Talk:jádí dághaaʼígíí

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This is just a test to see whether a randomly chosen Navajo noun describing something not found in the American Southwest can be cited. Only a single cite, use or mention, is required. —Μετάknowledgediscuss/deeds 05:01, 21 December 2012 (UTC)

Very few Navajo words can be found online. Just because the animal doesn’t live in the Southwest is no reason not to be able to speak about them. How many black mambas have people seen in the U.S.? We still have a word for them. Navajo is descriptive. The Navajo names for things describe the things. —Stephen (Talk) 05:16, 21 December 2012 (UTC)
I fully agree with you. I also don't see why it must be found online. However, every entry still must satisfy the CFI. —Μετάknowledgediscuss/deeds 05:22, 21 December 2012 (UTC)
If you have to find examples in books for words in languages that are virtually unwritten, then we have to stop adding words in those languages. Many books were destroyed in the 1940s to keep the language from being studied. Any surviving materials from the 1940s or earlier used a variety of makeshift orthographies, such as "nǽĕshjā băˊnă'ái", used by the Franciscan Friars for the hawk owl. Very few people can recognize that spelling today, which ignores glottal stops, nasalization, tone, and other important features of Navajo phonology. If you can find it somewhere, be my guest. Until then, we have to cease the Navajo effort. —Stephen (Talk) 05:34, 21 December 2012 (UTC)
So is this your proposal to modify the CFI? DTLHS (talk) 06:11, 21 December 2012 (UTC)
@Stephen: If Navajo is essentially unwritten, then how do we know that this entry is accurate? If you said it to a native speaker, would they know what you were talking about?
@DTLHS: I'm sorry, I don't understand your question or who it was aimed at. —Μετάknowledgediscuss/deeds 06:15, 21 December 2012 (UTC)
What I mean is, why are you bringing this up unless you think the CFI should be changed for languages such as Navajo? DTLHS (talk) 07:02, 21 December 2012 (UTC)
A native speaker would understand it much better than many English speakers would understand northern hawk owl, echidna, or yowie. Northern hawk owl is three simple words, but it is really meaningless to the vast majority of people, except for the word owl. Navajo is a transparent language and people understand words even if they have not encountered them before. —Stephen (Talk) 06:23, 21 December 2012 (UTC)
Someone with access to a good university library should look in Young and Morgan's The Navajo Language: A Grammar and Colloquial Dictionary. It's probably in there. —Angr 15:17, 21 December 2012 (UTC)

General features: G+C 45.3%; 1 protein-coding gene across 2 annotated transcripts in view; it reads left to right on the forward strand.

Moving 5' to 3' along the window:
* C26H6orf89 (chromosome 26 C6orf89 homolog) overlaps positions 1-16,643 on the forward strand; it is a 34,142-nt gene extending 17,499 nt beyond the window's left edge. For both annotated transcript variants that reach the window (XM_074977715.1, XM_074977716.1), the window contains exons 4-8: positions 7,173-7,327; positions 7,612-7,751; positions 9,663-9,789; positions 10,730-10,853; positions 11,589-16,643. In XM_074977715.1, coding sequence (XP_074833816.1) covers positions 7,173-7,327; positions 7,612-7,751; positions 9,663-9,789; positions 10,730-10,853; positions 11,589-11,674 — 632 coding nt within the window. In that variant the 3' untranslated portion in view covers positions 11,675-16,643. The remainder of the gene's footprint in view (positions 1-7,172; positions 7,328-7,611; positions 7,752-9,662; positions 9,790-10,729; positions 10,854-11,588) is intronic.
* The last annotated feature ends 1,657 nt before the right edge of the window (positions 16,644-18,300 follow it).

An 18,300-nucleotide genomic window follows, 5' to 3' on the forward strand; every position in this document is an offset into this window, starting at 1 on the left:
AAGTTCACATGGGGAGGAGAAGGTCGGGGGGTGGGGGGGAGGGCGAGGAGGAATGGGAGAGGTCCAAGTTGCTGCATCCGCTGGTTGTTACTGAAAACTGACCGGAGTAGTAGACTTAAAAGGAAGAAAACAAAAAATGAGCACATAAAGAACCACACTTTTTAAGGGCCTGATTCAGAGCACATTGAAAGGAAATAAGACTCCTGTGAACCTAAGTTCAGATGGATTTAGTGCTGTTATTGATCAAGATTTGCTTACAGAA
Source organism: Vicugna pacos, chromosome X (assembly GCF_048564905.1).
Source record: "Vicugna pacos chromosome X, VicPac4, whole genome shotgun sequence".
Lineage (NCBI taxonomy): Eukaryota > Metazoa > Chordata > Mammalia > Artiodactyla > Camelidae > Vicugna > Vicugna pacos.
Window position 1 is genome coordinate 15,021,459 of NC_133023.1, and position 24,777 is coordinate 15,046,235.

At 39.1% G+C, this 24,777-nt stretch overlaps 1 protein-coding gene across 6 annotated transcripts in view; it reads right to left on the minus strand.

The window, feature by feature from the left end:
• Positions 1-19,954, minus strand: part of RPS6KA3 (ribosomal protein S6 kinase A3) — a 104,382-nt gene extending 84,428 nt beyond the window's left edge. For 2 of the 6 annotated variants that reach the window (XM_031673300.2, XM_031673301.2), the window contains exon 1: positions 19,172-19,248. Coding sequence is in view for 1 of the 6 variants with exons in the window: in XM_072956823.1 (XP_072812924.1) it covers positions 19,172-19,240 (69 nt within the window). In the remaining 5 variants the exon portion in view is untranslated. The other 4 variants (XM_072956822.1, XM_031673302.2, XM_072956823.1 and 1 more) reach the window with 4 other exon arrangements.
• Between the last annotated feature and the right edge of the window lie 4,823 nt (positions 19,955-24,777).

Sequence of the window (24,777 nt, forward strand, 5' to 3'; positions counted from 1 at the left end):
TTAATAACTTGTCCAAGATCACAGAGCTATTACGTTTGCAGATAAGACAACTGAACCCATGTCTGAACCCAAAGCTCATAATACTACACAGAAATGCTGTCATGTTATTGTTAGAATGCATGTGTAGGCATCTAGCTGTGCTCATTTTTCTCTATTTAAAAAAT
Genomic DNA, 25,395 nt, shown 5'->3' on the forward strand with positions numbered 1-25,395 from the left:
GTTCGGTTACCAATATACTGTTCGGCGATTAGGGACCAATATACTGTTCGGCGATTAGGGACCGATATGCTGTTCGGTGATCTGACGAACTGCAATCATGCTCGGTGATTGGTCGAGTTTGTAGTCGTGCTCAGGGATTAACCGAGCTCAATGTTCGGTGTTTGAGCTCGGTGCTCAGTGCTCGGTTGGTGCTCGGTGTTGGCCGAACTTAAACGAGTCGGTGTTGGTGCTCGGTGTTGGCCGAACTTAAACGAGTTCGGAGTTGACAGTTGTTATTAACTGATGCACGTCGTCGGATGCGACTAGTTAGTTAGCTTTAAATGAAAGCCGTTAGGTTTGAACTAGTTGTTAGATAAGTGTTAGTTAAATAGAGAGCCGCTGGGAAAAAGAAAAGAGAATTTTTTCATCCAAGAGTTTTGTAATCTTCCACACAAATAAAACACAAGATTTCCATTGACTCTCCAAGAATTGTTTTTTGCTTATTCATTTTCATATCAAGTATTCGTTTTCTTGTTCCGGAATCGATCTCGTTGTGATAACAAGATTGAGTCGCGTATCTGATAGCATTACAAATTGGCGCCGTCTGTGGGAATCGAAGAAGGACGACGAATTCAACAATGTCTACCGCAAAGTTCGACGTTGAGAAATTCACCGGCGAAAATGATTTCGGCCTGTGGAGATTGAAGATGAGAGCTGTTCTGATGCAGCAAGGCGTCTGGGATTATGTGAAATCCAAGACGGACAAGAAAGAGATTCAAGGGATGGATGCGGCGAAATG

@Angr: Why would it be in a colloquial dictionary? How often do Navajo discuss gnu?
@Stephen: What if they thought it was just a bearded pronghorn? That seems very hit-or-miss to me, not exactly descriptive so much as allusive. —Μετάknowledgediscuss/deeds 04:10, 23 December 2012 (UTC)
First of all, if it's the work I think it is, don't let the title fool you: it has just about everything you can think of in it- it weighs only slightly less than the gnu itself...
Secondly, what makes you think that Navajo only discuss basket-weaving and sheep-herding? Chuck Entz (talk) 04:34, 23 December 2012 (UTC)
What makes you think that the Navajo discuss gnu? I certainly don't, or at least I can't remember the last time I did. This is one of the best attested Native American languages in terms of our CFI requirements, and yet the minimum of a single mention has not been reached. All that said... I'm trying to get access to my state's university system libraries. I'll see what I can do, but don't expect me to find it. —Μετάknowledgediscuss/deeds 05:19, 23 December 2012 (UTC)
I have a copy in a box somewhere in my storage unit. If memory serves, it's over a thousand very large pages of near-microscopic type- potentially quite useful in hand-to-hand combat if one can lift it... Chuck Entz (talk) 05:43, 23 December 2012 (UTC)
Chuck is certainly thinking of the same book I am, though I may have gotten the title wrong. Used properly with a sling, it could bring down a gnu. —Angr 10:30, 23 December 2012 (UTC)
I found my copy, and it doesn't have the term.Chuck Entz (talk) 06:23, 29 December 2012 (UTC)
It's not in Young and Morgan's Analytical Lexicon of Navajo, either, FWTW. - -sche (discuss) 04:34, 30 January 2013 (UTC)
  • Failed verification as it's not found even in two major Navajo dictionaries. —Angr 14:57, 5 June 2013 (UTC)